My constituency Bethnal Green and Bow sits between the glittering towers of the City of London and Canary Wharf. The financial services and the digital businesses creating wealth and opportunity are on our doorstep. Yet for more than half of the children in the area, poverty creates a barrier to them ever getting anywhere near the opportunities right on their doorstep.
New figures released this week revealed that my constituency has the highest rate of child poverty in the UK. According to the End Child Poverty coalition, over 54% of my local children are growing up in poverty; an 11-point increase since 2015.
What it means in practice is not only thousands of children growing up without the latest toys, computers, or any of the other paraphernalia of modern life, but also going without regular quality meals, school trips and holidays. Recent reports revealed how much families are struggling. An ITV news report last year featured a school which was not only providing meals for pupils, they were also doing laundry for parents who could not afford themselves. I’ve heard similar accounts from nurseries and schools in my constituency, where it has become the norm for teachers to feed their pupils so they don’t go hungry. Tired, hungry children cannot learn effectively, and it is unacceptable that millions of children come from families who rely on food banks.
This level of child poverty means a generation denied opportunities and cut off from the chance to prosper. In light of this, social mobility becomes far-fetched. Worse, it means that poverty and disadvantage is embedded in our society, leading to a lost generation condemned to poor life chances.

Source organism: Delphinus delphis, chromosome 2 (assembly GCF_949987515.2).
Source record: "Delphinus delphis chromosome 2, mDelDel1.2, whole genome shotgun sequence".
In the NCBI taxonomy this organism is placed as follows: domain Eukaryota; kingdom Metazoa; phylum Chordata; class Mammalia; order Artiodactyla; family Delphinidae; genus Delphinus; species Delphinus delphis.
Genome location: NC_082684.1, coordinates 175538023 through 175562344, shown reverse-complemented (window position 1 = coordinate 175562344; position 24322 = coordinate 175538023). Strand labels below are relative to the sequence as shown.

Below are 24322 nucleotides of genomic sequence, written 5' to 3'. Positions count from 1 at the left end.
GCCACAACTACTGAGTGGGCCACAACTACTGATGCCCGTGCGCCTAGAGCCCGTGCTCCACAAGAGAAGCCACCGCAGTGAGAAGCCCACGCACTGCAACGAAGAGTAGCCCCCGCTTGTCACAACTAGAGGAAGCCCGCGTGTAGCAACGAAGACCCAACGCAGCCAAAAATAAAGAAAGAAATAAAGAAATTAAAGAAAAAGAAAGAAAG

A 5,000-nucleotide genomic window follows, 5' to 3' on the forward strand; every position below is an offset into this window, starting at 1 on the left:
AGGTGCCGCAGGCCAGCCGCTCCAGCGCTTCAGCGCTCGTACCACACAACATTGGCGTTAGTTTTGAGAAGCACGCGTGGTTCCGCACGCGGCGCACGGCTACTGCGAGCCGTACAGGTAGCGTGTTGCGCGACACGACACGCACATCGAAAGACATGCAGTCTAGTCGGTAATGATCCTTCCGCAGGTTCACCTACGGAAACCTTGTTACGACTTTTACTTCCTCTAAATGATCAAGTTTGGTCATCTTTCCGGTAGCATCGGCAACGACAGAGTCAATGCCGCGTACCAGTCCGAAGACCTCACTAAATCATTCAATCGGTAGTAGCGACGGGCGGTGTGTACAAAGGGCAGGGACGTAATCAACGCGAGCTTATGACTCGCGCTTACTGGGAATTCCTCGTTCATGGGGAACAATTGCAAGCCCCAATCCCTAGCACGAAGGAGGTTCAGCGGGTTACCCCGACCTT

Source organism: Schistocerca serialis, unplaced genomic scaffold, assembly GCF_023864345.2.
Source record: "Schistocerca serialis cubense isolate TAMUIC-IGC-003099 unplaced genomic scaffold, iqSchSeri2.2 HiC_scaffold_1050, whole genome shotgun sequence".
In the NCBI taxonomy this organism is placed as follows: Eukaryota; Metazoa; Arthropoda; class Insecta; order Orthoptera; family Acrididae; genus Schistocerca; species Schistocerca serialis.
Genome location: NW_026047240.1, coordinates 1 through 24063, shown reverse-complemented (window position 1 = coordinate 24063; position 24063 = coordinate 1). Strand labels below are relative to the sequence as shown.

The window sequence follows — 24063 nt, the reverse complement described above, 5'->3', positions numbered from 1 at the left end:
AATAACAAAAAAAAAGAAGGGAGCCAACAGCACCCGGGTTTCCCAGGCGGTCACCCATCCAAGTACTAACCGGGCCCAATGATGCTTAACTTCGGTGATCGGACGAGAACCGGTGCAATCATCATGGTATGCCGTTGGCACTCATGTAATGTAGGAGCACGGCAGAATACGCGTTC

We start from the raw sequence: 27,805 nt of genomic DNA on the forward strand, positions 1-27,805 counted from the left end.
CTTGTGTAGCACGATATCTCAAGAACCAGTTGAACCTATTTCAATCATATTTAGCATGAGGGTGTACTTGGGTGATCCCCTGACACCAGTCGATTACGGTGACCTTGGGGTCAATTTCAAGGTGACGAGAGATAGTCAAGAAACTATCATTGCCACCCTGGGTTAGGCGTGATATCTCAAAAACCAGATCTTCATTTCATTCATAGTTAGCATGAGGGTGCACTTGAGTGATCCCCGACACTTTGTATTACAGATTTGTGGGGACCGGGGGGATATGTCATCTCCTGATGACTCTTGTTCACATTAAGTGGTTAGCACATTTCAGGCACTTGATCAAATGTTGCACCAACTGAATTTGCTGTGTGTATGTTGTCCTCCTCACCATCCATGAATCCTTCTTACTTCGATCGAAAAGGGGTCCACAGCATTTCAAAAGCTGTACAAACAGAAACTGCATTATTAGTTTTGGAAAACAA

The causes of child poverty are multiple and complex. They are anchored in structural inequality in our economy, lack of educational opportunities, poor housing, changes in the labour market, and a range of other factors. The last Labour Government acted to tackle long-term unemployment, poor housing, low levels of educational attainment and introduced positive initiatives such as Sure Start. We introduced the National Minimum Wage and proved that despite the seemingly intractable problem of poverty, targeted interventions can make a difference and lifted a million children out of poverty.
One such intervention is affordable childcare. Early years support is vital to a child’s development and chances of success in later life. If parents can access safe, affordable childcare, it liberates them to get work which suits them. Often the price of childcare is the deciding factor if the work is low paid. This Government has talked a good game on affordable childcare, but in practice the situation is getting worse. We know there is a funding shortfall in the scheme that promises 30 hours of free childcare but has not been matched by the money to pay for it. Over a thousand nursery providers have closed since 2015 and those that remain open are struggling to meet the demand.
We need a childcare revolution in this country. Instead of the best services being skewed towards the most affluent areas, we need a renewed focus to locate them in disadvantaged areas. We need a flexible approach to hours of childcare available, to match the increasingly flexible world of work. We need better pay and better training for nursery staff, and real incentives for talented individuals, including graduates, to work in this sector.
That’s just the start. Instead of making school funding cuts of nearly £2billion and cuts to early years’ services, we need to invest in them and expand them so they can keep up with demand, while not compromising on quality. Parents in the Nordic countries benefit from childcare services which are based on their ability to pay: the lowest paid workers pay the least, and the best paid pay the most. We could look at a similar system here.
It’s a disgrace that over half of the children in my constituency live in poverty. At the very moment that the revolutions of our times are expanding opportunities for knowledge, travel and adventure for some young people, others are being unfairly shackled by poverty. It is not only deeply unjust; it is also not in our economic interest.
There is no single answer to reducing child poverty, but without urgent government action to reduce the cost of housing, provide additional support to those in low paid work along with providing affordable, flexible and high-quality childcare, child poverty will continue to remain stubbornly high.
Rushanara Ali is the Labour MP for Bethnal Green and Bow